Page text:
By Suzanne Robitaille A few months ago, I drove to New Jersey to see Jurassic Park III at a cinema with an innovative closed-captioning system for the deaf and hard-of-hearing. The movie provided for a nice night out. But something didn't add up. The U.S. has more than 6,500 movie theaters, but only 16 are outfitted with closed captioning. I'm hearing-impaired, and a question lingered in my mind: "Why isn't the technology available everywhere?"
It's not that difficult to install a captioning system. The Plexiglass device looks like a rear-view mirror that fits into a viewer's cup holder and reflects words from a display board in the back of the theater. (See BW Online, 8/22/01, "Read Any Good Movies Lately?") Nor is it expensive to install -- a theater can be outfitted for this "rear-window" captioning system for around $10,000. But of all the major theater chains, only the midsize national circuit General Cinemas has embraced it.
ADA LOOPHOLE. To me, this is a critical measure of how the U.S. movie industry regards persons with disabilities. Ambiguous language in the 1990 Americans with Disabilities Act excuses the industry from having to install such a system. Under the ADA, theaters are considered "public venues" and are required to present some kind of accommodation -- but closed captioning is one of several ways that movie houses are allowed to slide. Most theaters can get by with just audio enhancements, which do little for people who must lip-read or use sign language to communicate.
Selling the idea to both the movie studios and exhibitors has proven to be one of the biggest challenges for the Motion Picture Access Project (Mopix) in Boston, which co-developed rear-window captioning with inventor Rufus Butler Seder. "It's a chicken-and-egg situation," says Mary Watkins, outreach manager for Boston's Media Access Group, which runs Mopix. "Movie theaters want more films that are closed captioned. Then they will consider installing the systems, while the studios say they want a larger installation base before they pay to caption more films."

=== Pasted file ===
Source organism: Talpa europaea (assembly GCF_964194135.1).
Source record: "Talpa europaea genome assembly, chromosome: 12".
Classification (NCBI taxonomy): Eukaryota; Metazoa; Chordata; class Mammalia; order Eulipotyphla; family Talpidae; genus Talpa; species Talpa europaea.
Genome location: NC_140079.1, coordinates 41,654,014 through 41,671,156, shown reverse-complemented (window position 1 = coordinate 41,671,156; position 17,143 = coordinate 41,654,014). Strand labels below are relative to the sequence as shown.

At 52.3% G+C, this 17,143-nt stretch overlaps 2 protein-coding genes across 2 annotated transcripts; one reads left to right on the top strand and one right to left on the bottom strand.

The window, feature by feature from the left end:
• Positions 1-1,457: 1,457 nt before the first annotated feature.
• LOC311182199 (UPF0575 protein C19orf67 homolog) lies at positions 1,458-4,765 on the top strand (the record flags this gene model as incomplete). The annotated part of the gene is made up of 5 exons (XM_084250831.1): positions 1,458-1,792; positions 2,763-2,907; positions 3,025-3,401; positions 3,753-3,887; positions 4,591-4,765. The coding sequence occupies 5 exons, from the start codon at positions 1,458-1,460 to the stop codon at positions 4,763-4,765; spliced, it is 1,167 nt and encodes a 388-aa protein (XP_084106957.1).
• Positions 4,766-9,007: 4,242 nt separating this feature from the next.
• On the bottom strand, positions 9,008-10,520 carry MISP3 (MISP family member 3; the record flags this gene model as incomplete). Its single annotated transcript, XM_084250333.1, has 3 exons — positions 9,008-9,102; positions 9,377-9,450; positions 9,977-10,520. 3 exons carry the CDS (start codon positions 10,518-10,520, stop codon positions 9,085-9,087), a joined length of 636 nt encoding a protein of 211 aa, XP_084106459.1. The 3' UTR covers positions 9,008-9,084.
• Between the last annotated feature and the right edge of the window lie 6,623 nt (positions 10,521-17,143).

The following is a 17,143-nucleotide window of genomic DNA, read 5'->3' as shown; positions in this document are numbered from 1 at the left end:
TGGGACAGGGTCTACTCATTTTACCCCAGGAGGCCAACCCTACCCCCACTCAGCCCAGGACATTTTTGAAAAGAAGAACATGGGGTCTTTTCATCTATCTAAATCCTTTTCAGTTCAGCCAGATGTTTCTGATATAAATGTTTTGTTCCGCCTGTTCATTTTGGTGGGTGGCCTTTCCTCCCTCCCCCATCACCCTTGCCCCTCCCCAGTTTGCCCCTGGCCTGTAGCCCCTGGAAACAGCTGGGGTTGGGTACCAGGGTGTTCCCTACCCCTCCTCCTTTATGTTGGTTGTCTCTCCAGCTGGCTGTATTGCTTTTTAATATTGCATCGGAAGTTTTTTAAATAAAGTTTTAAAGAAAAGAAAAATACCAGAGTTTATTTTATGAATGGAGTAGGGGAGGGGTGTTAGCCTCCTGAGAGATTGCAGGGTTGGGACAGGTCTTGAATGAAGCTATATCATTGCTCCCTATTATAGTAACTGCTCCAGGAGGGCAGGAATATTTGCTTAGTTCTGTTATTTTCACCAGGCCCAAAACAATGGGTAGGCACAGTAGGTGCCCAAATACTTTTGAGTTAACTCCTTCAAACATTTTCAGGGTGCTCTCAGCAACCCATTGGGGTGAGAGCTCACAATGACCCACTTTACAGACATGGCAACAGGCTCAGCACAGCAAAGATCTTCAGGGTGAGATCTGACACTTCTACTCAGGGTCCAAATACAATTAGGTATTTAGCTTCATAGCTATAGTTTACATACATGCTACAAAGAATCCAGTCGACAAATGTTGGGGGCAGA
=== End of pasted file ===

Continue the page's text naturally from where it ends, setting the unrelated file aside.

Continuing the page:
Theaters complain that times are too tough to spend the extra money. In the last year or so, many of the country's largest chains have been struggling. Lowe's Cinema filled for Chapter 11 protection in February. United Artists and Regal Cinema, the nation's largest, have been bought and reorganized. Even General Cinema is under the gun. It has closed 60 of its 130 locations, which means that deaf and hard-of-hearing people now have even fewer spots where they can catch a flick.
OPEN VS. CLOSED. Meanwhile, the $7 billion motion picture industry looks at the travails of the movie chains and worries that it may not be able to attract the volume needed to sustain Hollywood's enormous production costs. Major studios also have to foot the bill for the initial captioning costs, about $2,500 a title.
The industry isn't the only party reluctant to embrace closed captioning when the lights go down. Many deaf and hard-of-hearing consumers balk at it also. They want open captioning that's up on the screen for everyone to see. Hollywood has always stood firmly against open captions, arguing that they would drive away hearing viewers, who would instead come to the movies only on the days the captions weren't shown.